CS: Yeah, quite a lot, obviously. I’m very happy and a very good day for me. I’m quite pleased that my best qualifying of the year is coming in these conditions because I love driving in the wet and I’ve always enjoyed myself a lot. Today, I did enjoy myself but I must say it was quite stressful. It was a very stressful qualifying session. It would be good for you guys to see what we are actually going through in a Formula 1 car towards the end of Q3 with the amount of standing water, with the aquaplaning, not seeing anything and just keeping your foot flat, trusting that the thing is going to grip, and putting a lap together towards the end and risking everything. So, very happy, very stressful but at the same time really looking forward to tomorrow for my best starting grid position.
Q: (Alex Kalinauckas – Autosport) Question for Lewis. Your team said after FP2 they were rather in the dark on your car. Just wondered, any potential issues? Have they been solved and are you confident in dry conditions tomorrow?
LH: Yeah, the guys did a great job last night, just going through it with a fine comb to understand… to just double check the car and then look at the data and we understood what may have been causing the problem and felt more confident going into today knowing that hopefully that wouldn’t be an issue. So, there’s no long-standing issues.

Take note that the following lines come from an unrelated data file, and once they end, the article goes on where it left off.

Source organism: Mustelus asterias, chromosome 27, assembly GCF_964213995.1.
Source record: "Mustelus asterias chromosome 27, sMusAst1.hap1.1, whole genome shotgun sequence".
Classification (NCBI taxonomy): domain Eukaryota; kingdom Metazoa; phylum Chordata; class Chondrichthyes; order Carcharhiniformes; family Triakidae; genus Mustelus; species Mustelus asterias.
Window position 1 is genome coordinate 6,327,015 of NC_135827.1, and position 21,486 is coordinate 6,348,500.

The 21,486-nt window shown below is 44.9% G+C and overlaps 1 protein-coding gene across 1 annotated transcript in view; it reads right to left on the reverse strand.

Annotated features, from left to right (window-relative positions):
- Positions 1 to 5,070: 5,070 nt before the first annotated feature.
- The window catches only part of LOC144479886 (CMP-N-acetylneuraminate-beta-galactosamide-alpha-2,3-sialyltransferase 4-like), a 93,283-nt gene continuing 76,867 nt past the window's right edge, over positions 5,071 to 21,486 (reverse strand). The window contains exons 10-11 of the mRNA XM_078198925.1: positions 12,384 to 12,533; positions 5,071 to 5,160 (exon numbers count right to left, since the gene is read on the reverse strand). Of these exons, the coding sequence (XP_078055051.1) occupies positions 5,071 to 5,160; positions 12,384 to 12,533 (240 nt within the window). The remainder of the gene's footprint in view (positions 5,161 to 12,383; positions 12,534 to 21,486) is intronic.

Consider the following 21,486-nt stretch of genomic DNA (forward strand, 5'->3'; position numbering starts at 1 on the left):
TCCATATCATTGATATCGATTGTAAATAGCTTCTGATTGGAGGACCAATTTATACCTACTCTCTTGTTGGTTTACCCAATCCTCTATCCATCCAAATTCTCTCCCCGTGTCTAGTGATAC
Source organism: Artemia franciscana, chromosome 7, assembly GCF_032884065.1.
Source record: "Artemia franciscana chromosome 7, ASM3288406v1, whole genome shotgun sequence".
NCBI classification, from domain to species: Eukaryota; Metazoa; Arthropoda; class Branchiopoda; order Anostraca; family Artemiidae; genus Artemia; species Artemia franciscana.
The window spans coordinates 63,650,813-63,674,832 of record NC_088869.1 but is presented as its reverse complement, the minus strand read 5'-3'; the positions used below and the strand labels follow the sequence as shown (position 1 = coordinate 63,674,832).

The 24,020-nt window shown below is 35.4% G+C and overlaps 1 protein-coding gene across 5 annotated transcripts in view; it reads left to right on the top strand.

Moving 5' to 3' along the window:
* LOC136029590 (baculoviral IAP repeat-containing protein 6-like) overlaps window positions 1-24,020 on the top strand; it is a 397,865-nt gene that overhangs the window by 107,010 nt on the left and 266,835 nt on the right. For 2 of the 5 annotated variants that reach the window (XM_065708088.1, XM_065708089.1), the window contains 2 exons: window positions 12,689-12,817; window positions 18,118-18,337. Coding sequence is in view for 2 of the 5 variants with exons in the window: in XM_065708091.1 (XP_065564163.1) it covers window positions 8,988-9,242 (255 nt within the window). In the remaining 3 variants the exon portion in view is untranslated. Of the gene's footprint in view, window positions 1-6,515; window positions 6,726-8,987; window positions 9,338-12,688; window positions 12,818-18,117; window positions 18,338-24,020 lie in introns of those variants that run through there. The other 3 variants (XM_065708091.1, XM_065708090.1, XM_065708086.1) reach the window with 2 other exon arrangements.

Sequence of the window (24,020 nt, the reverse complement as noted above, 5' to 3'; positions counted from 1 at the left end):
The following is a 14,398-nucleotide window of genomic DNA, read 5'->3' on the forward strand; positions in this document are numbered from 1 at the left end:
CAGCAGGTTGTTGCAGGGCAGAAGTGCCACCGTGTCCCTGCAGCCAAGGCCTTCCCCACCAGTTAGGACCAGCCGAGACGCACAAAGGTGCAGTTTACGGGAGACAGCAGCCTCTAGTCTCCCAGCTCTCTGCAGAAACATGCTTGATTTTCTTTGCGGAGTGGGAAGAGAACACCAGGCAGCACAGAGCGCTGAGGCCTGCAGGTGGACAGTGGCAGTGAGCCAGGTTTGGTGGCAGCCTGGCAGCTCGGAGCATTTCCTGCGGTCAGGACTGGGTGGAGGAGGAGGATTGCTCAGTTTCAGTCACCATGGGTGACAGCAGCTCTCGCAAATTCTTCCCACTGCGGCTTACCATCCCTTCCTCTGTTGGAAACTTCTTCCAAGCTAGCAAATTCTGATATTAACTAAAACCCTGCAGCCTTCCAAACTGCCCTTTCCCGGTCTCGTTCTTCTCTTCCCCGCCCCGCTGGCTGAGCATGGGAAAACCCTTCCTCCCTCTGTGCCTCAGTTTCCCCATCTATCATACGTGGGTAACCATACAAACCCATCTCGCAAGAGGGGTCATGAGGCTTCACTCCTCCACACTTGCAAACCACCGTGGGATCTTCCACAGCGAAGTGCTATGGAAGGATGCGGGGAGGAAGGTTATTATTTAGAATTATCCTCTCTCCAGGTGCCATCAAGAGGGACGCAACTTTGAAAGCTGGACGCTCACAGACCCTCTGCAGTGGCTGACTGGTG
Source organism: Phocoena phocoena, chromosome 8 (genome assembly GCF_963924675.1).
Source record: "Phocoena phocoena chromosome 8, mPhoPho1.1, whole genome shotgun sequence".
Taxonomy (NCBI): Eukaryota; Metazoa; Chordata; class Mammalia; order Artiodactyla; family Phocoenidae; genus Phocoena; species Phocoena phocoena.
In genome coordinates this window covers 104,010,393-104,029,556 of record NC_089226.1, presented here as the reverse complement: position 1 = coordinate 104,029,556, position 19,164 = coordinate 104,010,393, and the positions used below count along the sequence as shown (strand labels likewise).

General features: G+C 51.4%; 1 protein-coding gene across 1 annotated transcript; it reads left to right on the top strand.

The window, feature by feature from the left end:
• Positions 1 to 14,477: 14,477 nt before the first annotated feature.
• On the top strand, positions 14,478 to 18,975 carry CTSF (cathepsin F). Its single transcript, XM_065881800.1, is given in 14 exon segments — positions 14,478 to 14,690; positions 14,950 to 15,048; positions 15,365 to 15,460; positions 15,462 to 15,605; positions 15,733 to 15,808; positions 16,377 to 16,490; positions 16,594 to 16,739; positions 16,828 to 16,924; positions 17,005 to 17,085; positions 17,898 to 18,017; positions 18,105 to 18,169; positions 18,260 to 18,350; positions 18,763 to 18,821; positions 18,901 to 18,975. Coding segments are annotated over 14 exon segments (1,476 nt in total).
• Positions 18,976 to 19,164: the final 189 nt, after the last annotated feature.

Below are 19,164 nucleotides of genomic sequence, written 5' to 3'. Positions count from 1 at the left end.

Q: (Luke Smith – Autosport) All three of you have touched on just how difficult conditions were out there. Carlos said it was very, very stressful. Do you think big credit needs to be given to the race officials for actually getting this qualifying underway and in today? And how much do you guys enjoy it to make the difference as the drivers – because you seem like superheroes out there when it’s that treacherous to get these laps in.
LH: Yeah, definitely. The officials definitely have a difficult job the majority of the time and particularly on a day like this, knowing when to go and when to choose not to let the cars run – but I’m grateful they did. Just as we came to qualifying. Obviously it was drying up – or it wasn’t raining for a while – and just as everyone got in the car it started to rain again. And so we obviously had that bit of a pause. But once we got going it was fine for the first session. Then it did get worse – but I’m glad that they allowed us to stay out. It was definitely on the limit – but that’s racing! I’m glad they didn’t take that away from us because today, it’s so special being out there, it’s so difficult. I don’t know how it comes across on the cameras but it is the hardest conditions that we ever drive in. Just one small lapse of concentration and you’re off. And it can be big or small. More chance of it being a big one. So, yeah, I’m grateful for that.